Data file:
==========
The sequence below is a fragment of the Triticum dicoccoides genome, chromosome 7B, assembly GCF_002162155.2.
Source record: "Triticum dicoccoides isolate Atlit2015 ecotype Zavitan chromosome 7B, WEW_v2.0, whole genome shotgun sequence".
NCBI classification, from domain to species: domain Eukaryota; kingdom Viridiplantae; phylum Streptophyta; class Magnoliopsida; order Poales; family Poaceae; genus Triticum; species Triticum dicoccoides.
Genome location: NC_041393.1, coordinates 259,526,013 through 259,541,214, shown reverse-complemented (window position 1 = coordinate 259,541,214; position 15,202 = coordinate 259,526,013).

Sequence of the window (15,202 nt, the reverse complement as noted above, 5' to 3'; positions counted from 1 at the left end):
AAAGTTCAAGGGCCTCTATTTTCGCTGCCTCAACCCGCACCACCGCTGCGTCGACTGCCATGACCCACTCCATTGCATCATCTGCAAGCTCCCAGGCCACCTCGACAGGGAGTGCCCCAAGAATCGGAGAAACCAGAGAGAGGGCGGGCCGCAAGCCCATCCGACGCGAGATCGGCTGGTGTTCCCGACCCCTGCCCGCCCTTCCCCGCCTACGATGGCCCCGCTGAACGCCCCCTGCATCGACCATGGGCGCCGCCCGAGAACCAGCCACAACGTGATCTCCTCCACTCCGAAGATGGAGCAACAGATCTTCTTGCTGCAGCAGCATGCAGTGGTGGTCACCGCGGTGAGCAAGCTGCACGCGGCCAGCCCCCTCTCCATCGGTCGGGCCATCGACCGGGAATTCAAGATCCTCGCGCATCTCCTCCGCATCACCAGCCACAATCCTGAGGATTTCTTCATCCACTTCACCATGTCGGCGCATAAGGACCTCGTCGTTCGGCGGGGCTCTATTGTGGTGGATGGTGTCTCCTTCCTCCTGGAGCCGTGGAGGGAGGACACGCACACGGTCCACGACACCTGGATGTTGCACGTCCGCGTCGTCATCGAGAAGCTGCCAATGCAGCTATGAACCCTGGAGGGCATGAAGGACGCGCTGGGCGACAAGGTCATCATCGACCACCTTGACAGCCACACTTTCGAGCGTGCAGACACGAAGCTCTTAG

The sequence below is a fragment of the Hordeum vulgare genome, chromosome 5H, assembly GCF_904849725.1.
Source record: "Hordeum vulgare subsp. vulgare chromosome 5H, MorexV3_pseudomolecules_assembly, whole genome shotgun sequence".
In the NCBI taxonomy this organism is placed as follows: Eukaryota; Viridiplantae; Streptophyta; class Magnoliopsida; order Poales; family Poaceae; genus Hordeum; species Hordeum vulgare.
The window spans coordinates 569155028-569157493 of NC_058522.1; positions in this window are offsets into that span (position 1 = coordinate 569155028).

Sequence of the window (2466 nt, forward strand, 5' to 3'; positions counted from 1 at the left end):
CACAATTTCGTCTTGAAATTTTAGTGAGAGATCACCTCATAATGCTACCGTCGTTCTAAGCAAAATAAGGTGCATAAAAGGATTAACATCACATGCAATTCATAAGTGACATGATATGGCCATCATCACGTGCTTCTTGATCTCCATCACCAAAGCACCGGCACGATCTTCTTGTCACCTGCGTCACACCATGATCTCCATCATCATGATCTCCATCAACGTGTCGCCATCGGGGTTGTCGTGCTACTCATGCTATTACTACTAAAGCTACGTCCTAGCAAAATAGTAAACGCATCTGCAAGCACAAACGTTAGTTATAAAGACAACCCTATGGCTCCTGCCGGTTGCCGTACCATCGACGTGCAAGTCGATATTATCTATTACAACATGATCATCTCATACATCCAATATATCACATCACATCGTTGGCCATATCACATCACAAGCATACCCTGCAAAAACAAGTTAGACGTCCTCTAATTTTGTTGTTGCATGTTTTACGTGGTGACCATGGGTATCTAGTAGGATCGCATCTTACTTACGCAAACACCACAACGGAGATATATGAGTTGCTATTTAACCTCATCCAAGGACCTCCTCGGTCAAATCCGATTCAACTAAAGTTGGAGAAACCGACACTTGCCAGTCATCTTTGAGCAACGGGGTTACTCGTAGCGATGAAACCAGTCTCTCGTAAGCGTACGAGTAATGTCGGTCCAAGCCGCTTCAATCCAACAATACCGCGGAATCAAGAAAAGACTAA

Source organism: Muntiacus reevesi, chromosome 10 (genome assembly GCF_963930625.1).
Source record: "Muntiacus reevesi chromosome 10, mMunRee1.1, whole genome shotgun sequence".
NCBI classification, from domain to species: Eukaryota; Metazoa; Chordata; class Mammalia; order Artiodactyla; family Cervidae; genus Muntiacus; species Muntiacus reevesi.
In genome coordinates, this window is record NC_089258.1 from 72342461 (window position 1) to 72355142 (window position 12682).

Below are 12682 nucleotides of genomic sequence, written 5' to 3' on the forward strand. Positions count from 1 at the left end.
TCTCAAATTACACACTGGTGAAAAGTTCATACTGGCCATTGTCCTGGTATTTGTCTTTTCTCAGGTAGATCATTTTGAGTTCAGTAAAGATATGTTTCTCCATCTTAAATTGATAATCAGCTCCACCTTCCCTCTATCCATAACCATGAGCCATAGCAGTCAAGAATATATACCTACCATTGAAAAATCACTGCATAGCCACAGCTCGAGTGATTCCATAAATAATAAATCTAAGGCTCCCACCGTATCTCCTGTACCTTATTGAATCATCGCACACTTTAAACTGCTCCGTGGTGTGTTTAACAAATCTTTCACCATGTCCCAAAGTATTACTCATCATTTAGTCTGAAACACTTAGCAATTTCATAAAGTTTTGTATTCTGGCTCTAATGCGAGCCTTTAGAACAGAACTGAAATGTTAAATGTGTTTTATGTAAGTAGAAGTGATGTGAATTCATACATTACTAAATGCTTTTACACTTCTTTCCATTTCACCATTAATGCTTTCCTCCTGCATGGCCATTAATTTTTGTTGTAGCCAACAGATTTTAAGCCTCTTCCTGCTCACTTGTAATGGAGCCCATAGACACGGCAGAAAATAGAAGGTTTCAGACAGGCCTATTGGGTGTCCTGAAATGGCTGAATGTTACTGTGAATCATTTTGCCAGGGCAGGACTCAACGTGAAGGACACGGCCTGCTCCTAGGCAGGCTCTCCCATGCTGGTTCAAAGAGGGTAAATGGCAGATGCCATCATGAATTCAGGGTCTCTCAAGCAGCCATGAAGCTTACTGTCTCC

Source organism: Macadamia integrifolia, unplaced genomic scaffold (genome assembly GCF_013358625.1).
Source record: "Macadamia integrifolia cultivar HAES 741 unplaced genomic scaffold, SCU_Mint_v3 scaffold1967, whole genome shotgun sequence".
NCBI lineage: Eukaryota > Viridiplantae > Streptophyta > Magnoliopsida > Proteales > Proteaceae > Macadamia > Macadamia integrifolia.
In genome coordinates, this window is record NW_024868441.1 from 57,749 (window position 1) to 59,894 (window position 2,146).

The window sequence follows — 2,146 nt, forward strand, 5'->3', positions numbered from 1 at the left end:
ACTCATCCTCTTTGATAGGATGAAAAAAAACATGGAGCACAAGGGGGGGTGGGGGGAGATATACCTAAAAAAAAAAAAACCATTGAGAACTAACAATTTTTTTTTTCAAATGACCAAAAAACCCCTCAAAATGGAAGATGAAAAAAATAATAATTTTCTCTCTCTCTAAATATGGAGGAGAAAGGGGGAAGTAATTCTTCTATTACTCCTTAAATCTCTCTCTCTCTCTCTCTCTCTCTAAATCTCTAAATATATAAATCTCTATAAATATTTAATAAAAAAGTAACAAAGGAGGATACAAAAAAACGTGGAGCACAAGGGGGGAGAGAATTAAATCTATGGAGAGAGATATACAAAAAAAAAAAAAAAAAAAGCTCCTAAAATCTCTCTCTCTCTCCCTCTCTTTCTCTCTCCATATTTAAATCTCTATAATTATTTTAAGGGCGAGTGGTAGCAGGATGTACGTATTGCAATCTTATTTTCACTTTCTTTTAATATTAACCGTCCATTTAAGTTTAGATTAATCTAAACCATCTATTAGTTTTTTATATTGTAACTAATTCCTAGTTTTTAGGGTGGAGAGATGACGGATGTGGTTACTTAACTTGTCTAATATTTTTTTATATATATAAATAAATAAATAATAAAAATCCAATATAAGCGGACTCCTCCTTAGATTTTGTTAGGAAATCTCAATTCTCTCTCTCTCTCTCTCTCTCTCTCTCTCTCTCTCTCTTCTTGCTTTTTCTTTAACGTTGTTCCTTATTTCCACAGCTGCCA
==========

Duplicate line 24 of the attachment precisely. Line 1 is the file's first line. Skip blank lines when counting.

ACTCATCCTCTTTGATAGGATGAAAAAAAACATGGAGCACAAGGGGGGGTGGGGGGAGATATACCTAAAAAAAAAAAAACCATTGAGAACTAACAATTTTTTTTTTCAAATGACCAAAAAACCCCTCAAAATGGAAGATGAAAAAAATAATAATTTTCTCTCTCTCTAAATATGGAGGAGAAAGGGGGAAGTAATTCTTCTATTACTCCTTAAATCTCTCTCTCTCTCTCTCTCTCTCTAAATCTCTAAATATATAAATCTCTATAAATATTTAATAAAAAAGTAACAAAGGAGGATACAAAAAAACGTGGAGCACAAGGGGGGAGAGAATTAAATCTATGGAGAGAGATATACAAAAAAAAAAAAAAAAAAAGCTCCTAAAATCTCTCTCTCTCTCCCTCTCTTTCTCTCTCCATATTTAAATCTCTATAATTATTTTAAGGGCGAGTGGTAGCAGGATGTACGTATTGCAATCTTATTTTCACTTTCTTTTAATATTAACCGTCCATTTAAGTTTAGATTAATCTAAACCATCTATTAGTTTTTTATATTGTAACTAATTCCTAGTTTTTAGGGTGGAGAGATGACGGATGTGGTTACTTAACTTGTCTAATATTTTTTTATATATATAAATAAATAAATAATAAAAATCCAATATAAGCGGACTCCTCCTTAGATTTTGTTAGGAAATCTCAATTCTCTCTCTCTCTCTCTCTCTCTCTCTCTCTCTCTCTCTTCTTGCTTTTTCTTTAACGTTGTTCCTTATTTCCACAGCTGCCA